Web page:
Latin America shows why ecocide must be an international crime

Latin America shows why ecocide must be an international crime

Rodrigo Lledó writes:

Before leaving power in 1990, Chilean general and dictator Augusto Pinochet created a legal framework that guaranteed him absolute impunity. It didn’t work. He was arrested on charges of genocide and terrorism in London in 1998 by order of the Spanish justice system and, upon his return to Chile, finally had to face justice.

Years later, I had the opportunity to lead a team of public lawyers trying nearly 900 cases of crimes against humanity during the Chilean dictatorship. Though Pinochet was already dead, his accomplices had to be duly judged. But decades after his rule, human rights continue to be routinely violated in Latin America, often for defending the environment.

Almost 90% of the world’s environment-related killings occur in the region, according to Global Witness, an international organisation that tracks human rights and environmental abuses. A fifth of these incidents – which are only those that are reported, the true number is likely much higher – happen in the Amazon, which spans parts of Bolivia, Brazil, Colombia, Peru, Ecuador, Suriname and Venezuela.

Those reporting on environmental threats in the region also face significant danger. Many will remember the murder of Bruno Pereira, Brazil’s leading expert on isolated and recently contacted indigenous peoples, and British journalist Dom Phillips. The experienced pair were killed whilst travelling by boat through the Javari Valley near Brazil’s border with Peru, a region plagued by illegal mining, logging, fishing, and drug trafficking, while researching Phillips’ book on conservation efforts in the Amazon.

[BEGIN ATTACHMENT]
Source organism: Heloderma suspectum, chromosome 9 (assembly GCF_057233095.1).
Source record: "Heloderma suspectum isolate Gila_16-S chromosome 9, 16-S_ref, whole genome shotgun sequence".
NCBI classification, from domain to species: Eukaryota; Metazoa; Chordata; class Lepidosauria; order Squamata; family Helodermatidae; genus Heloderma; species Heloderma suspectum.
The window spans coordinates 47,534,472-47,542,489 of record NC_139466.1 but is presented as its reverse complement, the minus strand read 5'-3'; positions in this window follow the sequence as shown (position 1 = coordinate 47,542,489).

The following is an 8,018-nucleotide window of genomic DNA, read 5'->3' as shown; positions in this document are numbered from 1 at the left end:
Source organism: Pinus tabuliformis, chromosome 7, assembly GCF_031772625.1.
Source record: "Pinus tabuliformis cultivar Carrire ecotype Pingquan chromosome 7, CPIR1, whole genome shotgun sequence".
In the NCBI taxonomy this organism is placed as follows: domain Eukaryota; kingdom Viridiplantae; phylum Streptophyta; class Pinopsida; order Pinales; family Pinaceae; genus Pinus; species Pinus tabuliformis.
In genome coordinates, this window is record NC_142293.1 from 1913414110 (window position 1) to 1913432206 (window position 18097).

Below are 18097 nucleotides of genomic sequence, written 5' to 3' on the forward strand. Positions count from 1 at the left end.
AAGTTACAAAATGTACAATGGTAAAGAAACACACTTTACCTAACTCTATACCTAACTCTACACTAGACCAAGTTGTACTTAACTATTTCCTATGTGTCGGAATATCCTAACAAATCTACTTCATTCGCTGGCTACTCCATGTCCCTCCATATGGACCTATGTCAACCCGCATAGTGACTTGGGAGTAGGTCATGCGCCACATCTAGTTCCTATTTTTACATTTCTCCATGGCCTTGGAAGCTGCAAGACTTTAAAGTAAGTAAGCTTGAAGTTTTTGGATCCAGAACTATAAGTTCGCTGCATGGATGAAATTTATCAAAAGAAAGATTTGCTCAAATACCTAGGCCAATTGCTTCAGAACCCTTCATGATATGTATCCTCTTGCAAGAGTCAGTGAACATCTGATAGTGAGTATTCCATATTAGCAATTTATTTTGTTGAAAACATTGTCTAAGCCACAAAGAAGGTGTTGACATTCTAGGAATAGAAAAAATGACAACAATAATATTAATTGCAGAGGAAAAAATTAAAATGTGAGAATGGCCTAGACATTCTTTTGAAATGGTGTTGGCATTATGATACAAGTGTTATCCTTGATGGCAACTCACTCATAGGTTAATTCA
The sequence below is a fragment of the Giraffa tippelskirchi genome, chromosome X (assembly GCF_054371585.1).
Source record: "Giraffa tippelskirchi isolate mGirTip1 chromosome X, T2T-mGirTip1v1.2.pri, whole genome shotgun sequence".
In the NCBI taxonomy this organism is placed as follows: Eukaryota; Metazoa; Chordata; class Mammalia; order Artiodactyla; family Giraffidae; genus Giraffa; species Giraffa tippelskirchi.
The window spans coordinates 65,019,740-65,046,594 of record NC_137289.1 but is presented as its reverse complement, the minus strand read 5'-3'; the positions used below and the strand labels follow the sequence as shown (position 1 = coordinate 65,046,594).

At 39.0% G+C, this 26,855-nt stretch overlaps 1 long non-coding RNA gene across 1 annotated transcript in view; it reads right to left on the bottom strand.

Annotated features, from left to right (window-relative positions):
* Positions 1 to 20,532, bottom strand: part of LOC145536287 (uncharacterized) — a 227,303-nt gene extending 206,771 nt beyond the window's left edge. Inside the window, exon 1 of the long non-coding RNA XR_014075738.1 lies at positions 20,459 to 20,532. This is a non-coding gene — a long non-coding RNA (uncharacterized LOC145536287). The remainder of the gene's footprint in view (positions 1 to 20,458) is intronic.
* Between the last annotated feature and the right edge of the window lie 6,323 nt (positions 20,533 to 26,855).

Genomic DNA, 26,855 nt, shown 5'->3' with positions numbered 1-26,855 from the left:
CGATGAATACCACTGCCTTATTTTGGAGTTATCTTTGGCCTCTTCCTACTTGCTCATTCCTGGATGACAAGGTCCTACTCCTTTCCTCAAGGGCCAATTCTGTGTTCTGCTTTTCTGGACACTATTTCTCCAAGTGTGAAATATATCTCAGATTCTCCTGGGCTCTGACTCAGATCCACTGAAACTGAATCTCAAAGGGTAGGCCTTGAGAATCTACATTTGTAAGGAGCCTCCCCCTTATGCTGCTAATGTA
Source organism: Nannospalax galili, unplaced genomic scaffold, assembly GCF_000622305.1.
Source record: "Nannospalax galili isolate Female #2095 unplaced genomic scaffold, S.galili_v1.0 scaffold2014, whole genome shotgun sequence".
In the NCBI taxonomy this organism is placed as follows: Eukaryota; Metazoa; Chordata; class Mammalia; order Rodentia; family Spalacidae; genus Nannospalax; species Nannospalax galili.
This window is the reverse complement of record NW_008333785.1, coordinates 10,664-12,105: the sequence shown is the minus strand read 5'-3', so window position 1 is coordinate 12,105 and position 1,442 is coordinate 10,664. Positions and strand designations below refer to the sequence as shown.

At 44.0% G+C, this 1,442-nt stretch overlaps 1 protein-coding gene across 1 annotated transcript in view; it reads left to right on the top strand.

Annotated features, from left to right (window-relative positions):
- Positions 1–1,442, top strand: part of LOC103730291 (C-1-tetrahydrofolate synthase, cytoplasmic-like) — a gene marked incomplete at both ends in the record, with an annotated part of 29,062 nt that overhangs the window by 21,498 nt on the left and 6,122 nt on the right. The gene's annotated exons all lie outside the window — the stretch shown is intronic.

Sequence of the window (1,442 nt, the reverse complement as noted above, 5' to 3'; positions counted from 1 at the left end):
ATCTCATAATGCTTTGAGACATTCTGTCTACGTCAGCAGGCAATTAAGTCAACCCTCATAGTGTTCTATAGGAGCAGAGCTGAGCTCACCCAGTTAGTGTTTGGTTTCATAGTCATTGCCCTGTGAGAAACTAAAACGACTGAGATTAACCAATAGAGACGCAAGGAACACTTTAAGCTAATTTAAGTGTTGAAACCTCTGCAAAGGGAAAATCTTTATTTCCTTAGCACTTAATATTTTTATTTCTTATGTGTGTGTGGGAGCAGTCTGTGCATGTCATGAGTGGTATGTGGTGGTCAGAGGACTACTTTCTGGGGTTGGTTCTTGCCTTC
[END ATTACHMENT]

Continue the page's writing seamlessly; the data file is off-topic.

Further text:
Those of us who lived under a dictatorship know that even when the circumstances are bleak, we must work to regain hope and cautious optimism. It was in this spirit that I and more than 700 youth activists, Indigenous environmental defenders and representatives of state parties and civil society organisations met last month in Santiago, Chile, for the third annual meeting of the Conference of the Parties (COP3) to the Escazú Agreement. [Continue reading…]

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